Instead of hiring Goldman Sachs or Morgan Stanley for advice on an Initial Public Offering (IPO), they may need to hire a firm like Pantera to guide them through their Initial Coin Offering (ICO). Before putting an ICO on the market and instead of hiring Ernst and Young or KPMG for a premarket audit, a new distributed ledger technology firm may hire the Hosho Group to protect potential investment capital from hackers. Issues heretofore unknown in the securities industry confront potential investors and investments. Yo Sub Kwon of the Hosho group details one such potential problem; An investor lost $70,000 worth of the Ethereum virtual coin when his trade failed but was charged the transaction fee or “gas.” During the attempted transaction the unfortunate investor was informed, “Error encountered during contract execution [Bad instruction]”.
Fear of Missing Out (FOMO) drove cryptocurrencies up by thousands of percent while the Fear, Uncertainty, and Doubt (FUD) crowd stood by and criticized. Those who knew better watched from the sidelines as those who knew only one thing celebrated their newfound riches. Then a third team entered the arena to take advantage of the distraction—pocket-pickers, con men, and thieves. Where there is a party, there is trouble. New parties got started, with new people to listen to the same free-money story. Everybody wanted to go where the free money flowed. The Bitcoin and cryptocurrency surge in price followed the model of all other markets. Similar patterns emerged: FOMO led the surge; FUD crushed the elation.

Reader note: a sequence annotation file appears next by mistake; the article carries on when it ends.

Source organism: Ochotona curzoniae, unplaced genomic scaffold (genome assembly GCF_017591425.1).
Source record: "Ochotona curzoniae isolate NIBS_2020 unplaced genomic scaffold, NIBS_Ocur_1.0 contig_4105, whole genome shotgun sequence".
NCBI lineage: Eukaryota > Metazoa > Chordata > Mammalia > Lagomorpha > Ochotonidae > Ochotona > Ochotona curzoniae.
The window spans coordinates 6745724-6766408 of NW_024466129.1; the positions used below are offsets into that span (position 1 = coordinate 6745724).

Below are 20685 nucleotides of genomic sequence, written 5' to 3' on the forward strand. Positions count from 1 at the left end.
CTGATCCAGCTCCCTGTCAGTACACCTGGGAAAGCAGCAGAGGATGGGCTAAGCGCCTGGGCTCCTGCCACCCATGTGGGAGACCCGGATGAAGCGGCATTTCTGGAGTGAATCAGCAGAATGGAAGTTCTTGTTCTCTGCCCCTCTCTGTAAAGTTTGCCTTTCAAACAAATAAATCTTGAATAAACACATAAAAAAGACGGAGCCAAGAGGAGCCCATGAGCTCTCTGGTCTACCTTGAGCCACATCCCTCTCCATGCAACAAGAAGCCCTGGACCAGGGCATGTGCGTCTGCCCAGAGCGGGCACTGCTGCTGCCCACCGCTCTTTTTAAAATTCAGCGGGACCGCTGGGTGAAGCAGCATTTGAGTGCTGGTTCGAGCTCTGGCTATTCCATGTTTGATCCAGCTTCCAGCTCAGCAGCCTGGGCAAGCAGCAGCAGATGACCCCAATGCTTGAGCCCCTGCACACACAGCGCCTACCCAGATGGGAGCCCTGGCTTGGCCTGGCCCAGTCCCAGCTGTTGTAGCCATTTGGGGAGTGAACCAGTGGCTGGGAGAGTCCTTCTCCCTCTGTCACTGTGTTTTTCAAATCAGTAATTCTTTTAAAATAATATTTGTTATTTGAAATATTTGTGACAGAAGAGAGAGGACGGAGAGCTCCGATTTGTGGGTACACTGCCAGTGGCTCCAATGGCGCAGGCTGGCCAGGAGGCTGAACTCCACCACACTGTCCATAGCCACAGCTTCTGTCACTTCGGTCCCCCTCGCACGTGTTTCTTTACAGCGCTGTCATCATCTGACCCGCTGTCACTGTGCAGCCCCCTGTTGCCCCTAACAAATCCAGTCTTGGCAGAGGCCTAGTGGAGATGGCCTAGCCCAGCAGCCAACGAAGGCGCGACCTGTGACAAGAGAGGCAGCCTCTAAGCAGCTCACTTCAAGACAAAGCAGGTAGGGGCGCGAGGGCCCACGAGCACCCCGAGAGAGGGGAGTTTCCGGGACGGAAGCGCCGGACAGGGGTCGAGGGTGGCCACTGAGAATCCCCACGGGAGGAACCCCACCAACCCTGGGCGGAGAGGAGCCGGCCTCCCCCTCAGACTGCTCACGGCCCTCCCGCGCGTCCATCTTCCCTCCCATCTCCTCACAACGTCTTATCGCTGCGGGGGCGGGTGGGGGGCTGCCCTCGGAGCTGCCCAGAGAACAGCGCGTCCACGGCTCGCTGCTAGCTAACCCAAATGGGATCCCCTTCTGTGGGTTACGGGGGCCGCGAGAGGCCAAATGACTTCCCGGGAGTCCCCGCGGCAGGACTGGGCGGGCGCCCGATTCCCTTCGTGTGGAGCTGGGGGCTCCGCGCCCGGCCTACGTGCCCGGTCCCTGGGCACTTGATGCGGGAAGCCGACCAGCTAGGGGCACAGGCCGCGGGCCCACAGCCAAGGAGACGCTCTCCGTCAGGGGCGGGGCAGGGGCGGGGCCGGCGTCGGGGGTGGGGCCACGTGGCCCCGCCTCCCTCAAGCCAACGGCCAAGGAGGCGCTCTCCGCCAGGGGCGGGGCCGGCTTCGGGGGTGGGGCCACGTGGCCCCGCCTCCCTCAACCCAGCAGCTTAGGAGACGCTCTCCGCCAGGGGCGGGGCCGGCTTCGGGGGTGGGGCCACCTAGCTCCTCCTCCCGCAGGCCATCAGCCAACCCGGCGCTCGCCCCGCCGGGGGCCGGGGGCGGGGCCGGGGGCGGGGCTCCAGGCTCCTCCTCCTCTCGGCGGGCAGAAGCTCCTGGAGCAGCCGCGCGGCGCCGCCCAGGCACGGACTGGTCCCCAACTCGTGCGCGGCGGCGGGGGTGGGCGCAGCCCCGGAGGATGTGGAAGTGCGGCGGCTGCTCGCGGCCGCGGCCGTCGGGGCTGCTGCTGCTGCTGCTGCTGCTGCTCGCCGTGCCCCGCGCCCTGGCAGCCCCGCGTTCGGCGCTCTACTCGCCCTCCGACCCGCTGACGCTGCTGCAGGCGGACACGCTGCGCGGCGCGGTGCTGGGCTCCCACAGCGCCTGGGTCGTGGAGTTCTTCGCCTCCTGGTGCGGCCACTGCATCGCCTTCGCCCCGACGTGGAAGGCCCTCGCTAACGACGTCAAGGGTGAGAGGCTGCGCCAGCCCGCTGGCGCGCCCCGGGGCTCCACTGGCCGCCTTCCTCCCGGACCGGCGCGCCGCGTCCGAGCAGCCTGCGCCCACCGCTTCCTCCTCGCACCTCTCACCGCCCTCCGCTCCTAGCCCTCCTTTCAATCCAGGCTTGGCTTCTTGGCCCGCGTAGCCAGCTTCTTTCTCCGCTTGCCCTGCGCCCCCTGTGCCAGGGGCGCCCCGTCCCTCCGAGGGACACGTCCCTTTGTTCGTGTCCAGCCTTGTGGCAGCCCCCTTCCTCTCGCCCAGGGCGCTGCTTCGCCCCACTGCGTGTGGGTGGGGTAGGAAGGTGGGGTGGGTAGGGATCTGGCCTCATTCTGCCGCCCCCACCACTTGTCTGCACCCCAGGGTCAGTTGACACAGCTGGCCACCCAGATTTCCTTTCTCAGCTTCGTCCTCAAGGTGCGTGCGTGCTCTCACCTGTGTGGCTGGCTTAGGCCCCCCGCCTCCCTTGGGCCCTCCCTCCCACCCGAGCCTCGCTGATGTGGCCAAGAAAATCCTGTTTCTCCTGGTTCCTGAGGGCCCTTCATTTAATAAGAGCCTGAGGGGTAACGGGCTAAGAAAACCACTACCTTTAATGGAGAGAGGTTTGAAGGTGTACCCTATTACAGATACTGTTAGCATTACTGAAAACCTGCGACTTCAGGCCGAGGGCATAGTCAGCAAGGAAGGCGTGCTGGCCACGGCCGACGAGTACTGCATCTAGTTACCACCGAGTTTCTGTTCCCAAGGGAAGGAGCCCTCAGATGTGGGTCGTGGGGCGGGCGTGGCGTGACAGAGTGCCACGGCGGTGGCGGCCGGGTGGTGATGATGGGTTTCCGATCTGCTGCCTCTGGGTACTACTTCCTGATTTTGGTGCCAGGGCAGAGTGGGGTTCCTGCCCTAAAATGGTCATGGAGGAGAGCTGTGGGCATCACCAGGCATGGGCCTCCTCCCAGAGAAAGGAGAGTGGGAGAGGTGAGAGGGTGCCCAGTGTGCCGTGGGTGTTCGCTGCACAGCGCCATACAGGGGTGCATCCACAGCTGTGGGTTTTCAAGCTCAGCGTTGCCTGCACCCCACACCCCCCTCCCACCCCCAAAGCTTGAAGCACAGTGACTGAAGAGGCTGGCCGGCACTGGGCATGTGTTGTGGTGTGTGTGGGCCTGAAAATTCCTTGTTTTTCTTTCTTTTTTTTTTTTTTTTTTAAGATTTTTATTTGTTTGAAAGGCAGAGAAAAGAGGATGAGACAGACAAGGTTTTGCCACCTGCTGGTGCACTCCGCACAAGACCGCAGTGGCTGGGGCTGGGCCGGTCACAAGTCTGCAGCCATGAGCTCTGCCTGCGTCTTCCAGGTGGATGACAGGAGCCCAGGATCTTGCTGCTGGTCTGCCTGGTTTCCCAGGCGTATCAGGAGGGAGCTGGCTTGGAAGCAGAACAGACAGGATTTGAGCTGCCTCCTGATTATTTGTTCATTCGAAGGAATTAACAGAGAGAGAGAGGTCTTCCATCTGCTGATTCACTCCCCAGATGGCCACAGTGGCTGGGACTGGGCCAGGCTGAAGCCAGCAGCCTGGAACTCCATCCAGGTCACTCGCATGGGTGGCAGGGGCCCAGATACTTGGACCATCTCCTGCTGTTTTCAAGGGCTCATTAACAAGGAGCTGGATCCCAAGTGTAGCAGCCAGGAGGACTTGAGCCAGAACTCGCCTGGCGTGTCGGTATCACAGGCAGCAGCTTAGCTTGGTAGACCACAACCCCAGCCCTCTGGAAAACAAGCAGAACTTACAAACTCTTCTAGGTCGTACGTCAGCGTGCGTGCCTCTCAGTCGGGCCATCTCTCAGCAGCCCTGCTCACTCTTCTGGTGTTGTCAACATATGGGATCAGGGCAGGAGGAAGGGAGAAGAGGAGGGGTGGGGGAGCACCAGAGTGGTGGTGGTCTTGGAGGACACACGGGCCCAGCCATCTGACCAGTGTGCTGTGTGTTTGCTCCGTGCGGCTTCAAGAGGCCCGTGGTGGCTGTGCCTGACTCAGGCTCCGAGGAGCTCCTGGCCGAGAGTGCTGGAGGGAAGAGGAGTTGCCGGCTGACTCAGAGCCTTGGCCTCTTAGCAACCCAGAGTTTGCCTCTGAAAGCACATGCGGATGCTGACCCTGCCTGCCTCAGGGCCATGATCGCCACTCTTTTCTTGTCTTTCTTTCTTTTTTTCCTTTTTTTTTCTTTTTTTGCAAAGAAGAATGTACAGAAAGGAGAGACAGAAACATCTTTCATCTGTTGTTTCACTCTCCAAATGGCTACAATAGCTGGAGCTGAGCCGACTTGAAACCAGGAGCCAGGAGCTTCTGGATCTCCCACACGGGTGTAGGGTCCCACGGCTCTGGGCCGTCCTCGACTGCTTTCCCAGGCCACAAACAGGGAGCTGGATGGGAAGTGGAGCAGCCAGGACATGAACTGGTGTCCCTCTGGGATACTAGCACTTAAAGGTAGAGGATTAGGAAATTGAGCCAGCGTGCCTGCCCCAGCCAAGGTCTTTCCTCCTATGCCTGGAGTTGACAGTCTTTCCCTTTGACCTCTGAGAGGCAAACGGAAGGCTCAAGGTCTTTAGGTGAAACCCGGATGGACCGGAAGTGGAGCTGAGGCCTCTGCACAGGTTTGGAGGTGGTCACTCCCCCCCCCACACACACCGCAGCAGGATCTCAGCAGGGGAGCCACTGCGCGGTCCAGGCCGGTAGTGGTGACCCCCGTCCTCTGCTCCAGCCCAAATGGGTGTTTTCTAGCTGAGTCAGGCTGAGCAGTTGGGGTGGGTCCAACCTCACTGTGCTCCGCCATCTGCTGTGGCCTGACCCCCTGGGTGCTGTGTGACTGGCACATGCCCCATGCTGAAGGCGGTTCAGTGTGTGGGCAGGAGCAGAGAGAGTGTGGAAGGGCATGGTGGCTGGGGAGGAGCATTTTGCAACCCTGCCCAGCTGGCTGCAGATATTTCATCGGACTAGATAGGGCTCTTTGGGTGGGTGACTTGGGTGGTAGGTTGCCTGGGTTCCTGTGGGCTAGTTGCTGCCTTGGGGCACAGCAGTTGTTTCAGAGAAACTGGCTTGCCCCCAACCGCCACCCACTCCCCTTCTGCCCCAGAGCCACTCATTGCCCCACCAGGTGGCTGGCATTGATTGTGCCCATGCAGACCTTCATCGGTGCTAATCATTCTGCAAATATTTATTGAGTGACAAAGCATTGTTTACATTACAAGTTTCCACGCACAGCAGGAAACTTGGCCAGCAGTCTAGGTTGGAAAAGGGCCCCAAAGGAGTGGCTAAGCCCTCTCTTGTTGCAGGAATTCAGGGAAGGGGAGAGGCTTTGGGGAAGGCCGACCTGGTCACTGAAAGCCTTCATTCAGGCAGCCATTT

In the same way, a stock bubble accompanied the dot.com revolution of the late 1990’s, so too has a cryptocurrency bubble associated itself with the coming blockchain and distributed ledger societal and commercial transformation. In the same way Amazon and Google emerged dominant from the multitude of startups two decades ago, so too will legitimate blockchain businesses with long-term plans and loyal customers emerge from the current market mania.